By Marshall Kirby, Public Policy Analyst
Almost everyone knows America is facing a fiscal and budget crisis. Years of spending more than was brought in have now caught up with us, with some help from a recession. You’d be hard pressed to find an economist or policy analyst who would argue that this is not a major concern for the economy and nation as a whole. However, you do find debates in the policy solutions legislators propose. Should we make serious cuts in budgets to reduce the deficit, or do we make gradual cuts given that we still are in the midst of high unemployment and economic uncertainty? There are serious and sound arguments that each side can make. But when it comes down to it, there needs to be a sound strategy of what we can realistically cut without producing negative short, mid, and long term implications for the economy at large.
This is where many people get frustrated (including myself). There are a lot of things that the government spends on that are wasteful, just as there are many valuable programs that promote growth and important social causes. However, this does not help in quantifying these areas – in fact we live in a highly partisan time and each party’s anathema is the other’s idea of a successful program. However, it seems in the past few weeks that Democrats and Republicans have found some bipartisan common ground – albeit with a frightening proposal.
Senators Mary Landrieu and Olympia Snowe both on the Senate Small Business Committee, have formed a cross party alliance and have drafted a letter already sent to Small Business Administration head Karen Mills. The leaders request that Ms. Mills come up with programs which can be “cut” or “eliminated” without hampering the ability of the SBA to operate and serve the Small Business Community. Both Senators in the past have been avid supporters of the SBA and of promoting small business interests. It seems even stranger in that the previous decade was marked with reductions in the budget. In 2006, the budget was $440 million, down from 2001 when it was $674 million. To President Obama’s credit, he restored some of the SBA’s funding in 2010 bringing it $687 million (this is a nominal increase, but when accounting for inflation, it represents still a lower proportion of funding than in 2001). The stimulus bill did provide additional money for small business loans, but with that funding drying up, the future is uncertain for the types of programs and loans it will be able to deliver to business owners and entrepreneurs.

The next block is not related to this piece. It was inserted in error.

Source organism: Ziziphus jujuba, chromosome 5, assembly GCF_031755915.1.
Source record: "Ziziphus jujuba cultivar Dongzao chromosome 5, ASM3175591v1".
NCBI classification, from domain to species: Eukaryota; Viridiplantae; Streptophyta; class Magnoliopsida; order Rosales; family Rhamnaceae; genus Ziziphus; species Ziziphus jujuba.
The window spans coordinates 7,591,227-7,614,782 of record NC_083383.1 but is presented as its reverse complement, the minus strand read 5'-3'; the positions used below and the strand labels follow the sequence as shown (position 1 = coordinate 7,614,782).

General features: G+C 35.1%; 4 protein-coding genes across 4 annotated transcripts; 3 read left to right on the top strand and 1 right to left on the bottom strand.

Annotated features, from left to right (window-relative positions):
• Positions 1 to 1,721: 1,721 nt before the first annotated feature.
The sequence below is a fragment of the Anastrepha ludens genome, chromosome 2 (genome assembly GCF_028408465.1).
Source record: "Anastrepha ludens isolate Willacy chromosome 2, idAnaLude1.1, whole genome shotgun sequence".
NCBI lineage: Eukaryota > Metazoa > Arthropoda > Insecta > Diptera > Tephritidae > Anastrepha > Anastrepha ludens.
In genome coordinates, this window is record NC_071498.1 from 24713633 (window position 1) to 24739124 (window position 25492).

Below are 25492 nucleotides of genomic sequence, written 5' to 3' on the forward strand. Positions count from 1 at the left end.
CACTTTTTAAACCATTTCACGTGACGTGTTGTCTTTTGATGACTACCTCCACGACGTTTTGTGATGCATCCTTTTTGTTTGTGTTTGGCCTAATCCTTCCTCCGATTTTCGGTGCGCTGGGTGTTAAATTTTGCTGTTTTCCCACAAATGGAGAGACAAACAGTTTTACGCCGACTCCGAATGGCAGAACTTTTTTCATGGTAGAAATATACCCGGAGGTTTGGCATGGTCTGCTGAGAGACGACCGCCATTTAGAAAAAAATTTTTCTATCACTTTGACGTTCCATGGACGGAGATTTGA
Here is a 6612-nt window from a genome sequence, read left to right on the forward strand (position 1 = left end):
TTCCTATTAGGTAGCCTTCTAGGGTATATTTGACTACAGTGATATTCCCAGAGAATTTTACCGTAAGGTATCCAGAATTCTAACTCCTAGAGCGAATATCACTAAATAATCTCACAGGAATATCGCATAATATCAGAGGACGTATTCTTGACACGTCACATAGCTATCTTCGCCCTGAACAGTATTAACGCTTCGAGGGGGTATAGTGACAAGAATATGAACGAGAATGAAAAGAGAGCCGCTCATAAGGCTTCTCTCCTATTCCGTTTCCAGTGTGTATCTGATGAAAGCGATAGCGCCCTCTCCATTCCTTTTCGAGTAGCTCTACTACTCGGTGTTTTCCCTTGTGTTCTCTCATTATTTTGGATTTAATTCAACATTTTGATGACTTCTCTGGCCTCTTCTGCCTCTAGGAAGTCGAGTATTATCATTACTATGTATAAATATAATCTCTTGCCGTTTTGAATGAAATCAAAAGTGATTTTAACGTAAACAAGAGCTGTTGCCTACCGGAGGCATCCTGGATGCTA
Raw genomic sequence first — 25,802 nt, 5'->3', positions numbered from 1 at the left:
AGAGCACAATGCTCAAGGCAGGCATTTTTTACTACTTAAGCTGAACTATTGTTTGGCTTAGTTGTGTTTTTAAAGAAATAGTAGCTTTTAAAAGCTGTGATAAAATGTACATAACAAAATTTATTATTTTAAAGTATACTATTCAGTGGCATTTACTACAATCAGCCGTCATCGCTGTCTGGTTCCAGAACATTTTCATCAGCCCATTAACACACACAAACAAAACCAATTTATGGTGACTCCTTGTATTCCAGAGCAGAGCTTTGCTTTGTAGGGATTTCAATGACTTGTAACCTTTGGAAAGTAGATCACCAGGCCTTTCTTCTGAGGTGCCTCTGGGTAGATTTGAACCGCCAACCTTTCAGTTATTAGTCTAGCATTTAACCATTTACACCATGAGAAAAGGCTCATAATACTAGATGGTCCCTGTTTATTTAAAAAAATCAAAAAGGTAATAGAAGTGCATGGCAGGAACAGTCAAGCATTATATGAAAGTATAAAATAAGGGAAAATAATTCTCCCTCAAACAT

There is no doubt that measures to make the SBA more efficient are in order, but the question is how will the SBA and lawmakers quantify and prioritize programs? Well meaning cuts can have unintended consequences for business owners and entrepreneurs. It has been mentioned before, but Congress needs to become aware that in order to create jobs in this climate of high unemployment, they will need the help of small businesses. Additionally, by all non-partisan accounts, the economy will need to produce solid measures of growth over the next decade to maintain our standards of prosperity and living. What better way is there to accomplish those goals than helping small businesses grow, create jobs and opportunities, and spur innovation? There is always a lot of talk about how essential small enterprises are in our nation’s economy, but in this case, it seems that our legislators are taking a risk in proceeding down a path where the SBA will potentially have fewer resources to provide grants and assistance to business owners and entrepreneurs. This is a major risk which could produce negative impacts for the whole economy. Not to mention many minority and women business owners rely heavily on the SBA in their early years as entrepreneurs.
We need to remind lawmakers that while we agree that bipartisan measures must be undertaken to reduce the deficit, we cannot afford to sacrifice future growth in order to cut today’s expenses. Doing this endangers America’s greatest asset, our entrepreneurial spirit and innovation.
Mr. Kirby joins The National Puerto Rican Chamber of Commerce with an experienced background in Public Policy Analysis. He has worked for Americans for Informed Democracy, the Center for US Global Engagement, and for local governments in Virginia on issues ranging from international finance, national security, and other areas of foreign and domestic policy. He holds a Master of International Development Degree from the University of Pittsburgh.
Marshall can be reached at 866-576-5222 x 8, or MarshallK@NPRChamber.org.